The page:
TOKYO (Reuters) - Land prices in Japan’s three largest metropolitan areas rose in the 12 months to July 1, driven by investments in office properties and housing demand, but prices in most smaller cities kept falling, a government survey showed.
Commercial land prices for metropolitan areas surrounding Tokyo, Osaka and Nagoya rose 1.7 percent in the year to July 1, a much faster pace than the previous year’s 0.6 percent gain, according to the Ministry of Land, Infrastructure, Transport and Tourism.
Residential land prices in those regions rose 0.5 percent, the first increase in six years, the ministry said.
“Office vacancy rates have been falling and demand for property investments has been improving,” the ministry said in a statement.
Healthy demand for housing is also buoying commercial land prices as more of such space is being converted for residential use, it added.
In Tokyo, property owners have put prime properties up for sale to take advantage of strong demand from investors.
Last month, privately-held Japanese developer Mori Trust Co bought a Tokyo office complex and wedding venue from U.S. investment fund Lone Star for around 130 billion yen (736 million pounds).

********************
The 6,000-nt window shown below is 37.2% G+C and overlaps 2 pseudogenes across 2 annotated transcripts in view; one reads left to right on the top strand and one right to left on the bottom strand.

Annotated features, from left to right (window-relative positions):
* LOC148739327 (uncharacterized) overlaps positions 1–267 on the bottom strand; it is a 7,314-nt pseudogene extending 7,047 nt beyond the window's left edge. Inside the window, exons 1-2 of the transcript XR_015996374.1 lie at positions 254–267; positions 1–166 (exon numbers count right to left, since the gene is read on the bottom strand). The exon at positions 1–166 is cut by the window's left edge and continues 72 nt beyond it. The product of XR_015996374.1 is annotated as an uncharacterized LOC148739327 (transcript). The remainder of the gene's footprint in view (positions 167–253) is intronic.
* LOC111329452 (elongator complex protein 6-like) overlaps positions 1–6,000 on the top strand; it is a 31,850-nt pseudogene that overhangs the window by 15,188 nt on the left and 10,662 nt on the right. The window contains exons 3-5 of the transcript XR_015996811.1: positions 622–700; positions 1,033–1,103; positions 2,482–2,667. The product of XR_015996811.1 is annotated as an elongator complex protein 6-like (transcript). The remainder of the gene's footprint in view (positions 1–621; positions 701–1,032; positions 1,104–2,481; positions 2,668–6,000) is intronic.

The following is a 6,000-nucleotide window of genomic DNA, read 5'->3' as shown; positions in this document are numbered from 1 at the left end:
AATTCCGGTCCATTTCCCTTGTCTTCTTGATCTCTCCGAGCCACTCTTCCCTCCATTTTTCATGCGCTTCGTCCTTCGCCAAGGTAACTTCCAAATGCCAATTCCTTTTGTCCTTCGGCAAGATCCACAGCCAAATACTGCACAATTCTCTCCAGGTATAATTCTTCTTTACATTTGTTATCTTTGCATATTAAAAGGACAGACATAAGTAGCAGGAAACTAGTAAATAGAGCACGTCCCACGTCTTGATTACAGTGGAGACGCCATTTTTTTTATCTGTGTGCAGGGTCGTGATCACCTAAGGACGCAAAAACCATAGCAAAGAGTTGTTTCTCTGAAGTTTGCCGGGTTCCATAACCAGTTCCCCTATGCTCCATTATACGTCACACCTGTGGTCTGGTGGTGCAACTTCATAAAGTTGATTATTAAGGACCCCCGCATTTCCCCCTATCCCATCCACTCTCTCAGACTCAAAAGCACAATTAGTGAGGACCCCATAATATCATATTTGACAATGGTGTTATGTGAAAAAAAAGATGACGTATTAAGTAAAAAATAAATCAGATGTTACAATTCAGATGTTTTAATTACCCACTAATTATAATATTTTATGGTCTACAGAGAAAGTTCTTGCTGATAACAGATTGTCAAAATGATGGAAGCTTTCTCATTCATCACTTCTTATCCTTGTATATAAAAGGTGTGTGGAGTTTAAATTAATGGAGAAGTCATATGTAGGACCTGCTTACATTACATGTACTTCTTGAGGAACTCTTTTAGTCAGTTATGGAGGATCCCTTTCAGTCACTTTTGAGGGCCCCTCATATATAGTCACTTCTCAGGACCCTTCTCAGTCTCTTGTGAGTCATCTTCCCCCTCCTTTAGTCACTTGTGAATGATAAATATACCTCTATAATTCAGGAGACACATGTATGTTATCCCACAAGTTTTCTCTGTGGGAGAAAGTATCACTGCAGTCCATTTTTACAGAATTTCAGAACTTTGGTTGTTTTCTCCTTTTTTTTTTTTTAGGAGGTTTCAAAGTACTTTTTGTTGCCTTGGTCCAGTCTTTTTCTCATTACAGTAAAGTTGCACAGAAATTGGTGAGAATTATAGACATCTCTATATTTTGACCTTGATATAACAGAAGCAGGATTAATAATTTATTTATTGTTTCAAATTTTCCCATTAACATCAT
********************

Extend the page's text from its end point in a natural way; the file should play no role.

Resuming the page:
Singapore’s sovereign wealth fund is in talks to buy a Tokyo office tower for about 170 billion yen in the largest property transaction since the financial crisis.
In contrast, land prices in 80 percent of Japan’s smaller cities fell in the period, the ministry said.
While the downward trend for local cities continues, commercial land prices in the area around the train station in Kanazawa city in central Japan rose 15.8 percent, the largest gain in the commercial land category in the country.
The jump was driven by expectations that demand for commercial land will increase as the city will be directly connected with Tokyo by bullet trains in 2015, the ministry said.
Land prices in a small Kutchan town in Hokkaido island near the famous Niseko ski resort surged 50 percent due to demand from foreigners for mountain properties, and backed by the weakening yen, the ministry said.
Reporting by Junko Fujita; Editing by Kim Coghill